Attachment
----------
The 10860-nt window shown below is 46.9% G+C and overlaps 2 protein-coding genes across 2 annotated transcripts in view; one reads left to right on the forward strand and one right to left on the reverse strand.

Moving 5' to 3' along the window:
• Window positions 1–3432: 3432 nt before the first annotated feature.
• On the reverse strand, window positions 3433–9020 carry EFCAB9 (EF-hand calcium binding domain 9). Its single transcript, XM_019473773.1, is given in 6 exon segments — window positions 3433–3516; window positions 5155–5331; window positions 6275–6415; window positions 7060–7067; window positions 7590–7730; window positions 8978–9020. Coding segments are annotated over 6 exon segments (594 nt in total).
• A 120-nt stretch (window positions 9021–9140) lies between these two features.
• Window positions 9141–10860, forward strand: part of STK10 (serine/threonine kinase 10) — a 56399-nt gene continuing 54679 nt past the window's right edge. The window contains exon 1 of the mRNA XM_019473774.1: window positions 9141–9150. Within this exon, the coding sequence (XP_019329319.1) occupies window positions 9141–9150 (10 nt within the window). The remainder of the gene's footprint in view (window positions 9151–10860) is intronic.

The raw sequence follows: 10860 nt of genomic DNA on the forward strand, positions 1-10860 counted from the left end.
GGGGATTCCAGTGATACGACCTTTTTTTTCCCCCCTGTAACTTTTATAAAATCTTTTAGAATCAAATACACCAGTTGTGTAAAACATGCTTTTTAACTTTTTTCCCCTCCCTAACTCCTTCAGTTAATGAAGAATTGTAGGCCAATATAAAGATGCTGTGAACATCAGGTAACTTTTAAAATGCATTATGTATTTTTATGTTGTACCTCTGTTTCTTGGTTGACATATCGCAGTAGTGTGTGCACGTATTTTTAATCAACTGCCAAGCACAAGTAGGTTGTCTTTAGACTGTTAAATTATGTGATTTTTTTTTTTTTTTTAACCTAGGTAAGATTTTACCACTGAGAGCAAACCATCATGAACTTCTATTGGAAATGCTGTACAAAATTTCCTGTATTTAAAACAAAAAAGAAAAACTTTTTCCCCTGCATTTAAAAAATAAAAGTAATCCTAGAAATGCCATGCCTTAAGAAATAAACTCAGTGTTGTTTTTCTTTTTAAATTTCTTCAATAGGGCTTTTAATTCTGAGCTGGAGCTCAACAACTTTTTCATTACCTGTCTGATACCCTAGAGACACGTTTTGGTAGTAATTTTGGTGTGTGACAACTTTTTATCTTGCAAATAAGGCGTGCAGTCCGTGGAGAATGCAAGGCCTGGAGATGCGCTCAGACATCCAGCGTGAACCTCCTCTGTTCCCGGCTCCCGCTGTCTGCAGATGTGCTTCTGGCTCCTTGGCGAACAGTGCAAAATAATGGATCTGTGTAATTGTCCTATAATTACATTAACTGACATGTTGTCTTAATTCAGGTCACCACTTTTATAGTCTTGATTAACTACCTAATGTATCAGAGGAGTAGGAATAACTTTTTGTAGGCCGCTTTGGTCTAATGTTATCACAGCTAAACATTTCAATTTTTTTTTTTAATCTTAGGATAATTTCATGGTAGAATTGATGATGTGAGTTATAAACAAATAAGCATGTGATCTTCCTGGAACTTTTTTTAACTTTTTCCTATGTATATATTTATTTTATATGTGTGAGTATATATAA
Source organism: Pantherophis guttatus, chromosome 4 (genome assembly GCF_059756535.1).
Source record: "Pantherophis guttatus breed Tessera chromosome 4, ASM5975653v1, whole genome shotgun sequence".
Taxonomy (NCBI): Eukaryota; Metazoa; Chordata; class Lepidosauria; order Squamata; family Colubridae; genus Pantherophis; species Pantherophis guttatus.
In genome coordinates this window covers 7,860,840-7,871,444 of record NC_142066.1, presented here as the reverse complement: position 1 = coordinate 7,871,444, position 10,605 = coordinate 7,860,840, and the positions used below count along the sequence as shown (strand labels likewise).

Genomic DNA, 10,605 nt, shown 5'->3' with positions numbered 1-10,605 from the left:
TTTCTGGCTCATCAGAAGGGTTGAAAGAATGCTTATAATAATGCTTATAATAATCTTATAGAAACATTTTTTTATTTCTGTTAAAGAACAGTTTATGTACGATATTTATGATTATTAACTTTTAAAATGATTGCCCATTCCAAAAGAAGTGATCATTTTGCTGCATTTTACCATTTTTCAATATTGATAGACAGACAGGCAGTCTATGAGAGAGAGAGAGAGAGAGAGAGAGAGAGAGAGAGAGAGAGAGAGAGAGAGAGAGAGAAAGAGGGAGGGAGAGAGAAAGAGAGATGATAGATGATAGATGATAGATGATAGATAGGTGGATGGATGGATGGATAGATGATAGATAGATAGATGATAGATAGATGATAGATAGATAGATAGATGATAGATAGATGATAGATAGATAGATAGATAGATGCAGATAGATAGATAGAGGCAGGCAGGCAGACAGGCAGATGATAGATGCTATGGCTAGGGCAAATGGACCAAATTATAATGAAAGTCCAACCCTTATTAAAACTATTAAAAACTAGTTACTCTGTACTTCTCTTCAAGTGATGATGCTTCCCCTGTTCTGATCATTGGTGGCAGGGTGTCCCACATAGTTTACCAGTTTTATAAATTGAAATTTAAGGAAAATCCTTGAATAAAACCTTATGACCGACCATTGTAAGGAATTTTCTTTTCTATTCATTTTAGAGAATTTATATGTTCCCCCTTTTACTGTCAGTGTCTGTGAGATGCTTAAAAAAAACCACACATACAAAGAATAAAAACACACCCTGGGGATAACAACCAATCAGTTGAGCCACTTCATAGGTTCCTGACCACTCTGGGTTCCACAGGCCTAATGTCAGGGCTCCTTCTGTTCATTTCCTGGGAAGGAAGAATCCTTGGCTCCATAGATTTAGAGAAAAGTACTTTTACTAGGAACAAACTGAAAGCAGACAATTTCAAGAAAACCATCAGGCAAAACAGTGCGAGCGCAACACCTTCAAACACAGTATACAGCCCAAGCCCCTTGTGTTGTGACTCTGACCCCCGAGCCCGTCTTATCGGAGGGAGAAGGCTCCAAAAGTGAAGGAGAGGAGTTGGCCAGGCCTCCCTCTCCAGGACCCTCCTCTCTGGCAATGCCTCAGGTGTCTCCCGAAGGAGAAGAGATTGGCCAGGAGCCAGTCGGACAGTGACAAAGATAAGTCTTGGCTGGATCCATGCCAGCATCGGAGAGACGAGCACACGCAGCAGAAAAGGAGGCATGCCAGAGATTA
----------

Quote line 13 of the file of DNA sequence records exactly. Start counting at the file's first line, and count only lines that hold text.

Genomic DNA, 10,605 nt, shown 5'->3' with positions numbered 1-10,605 from the left: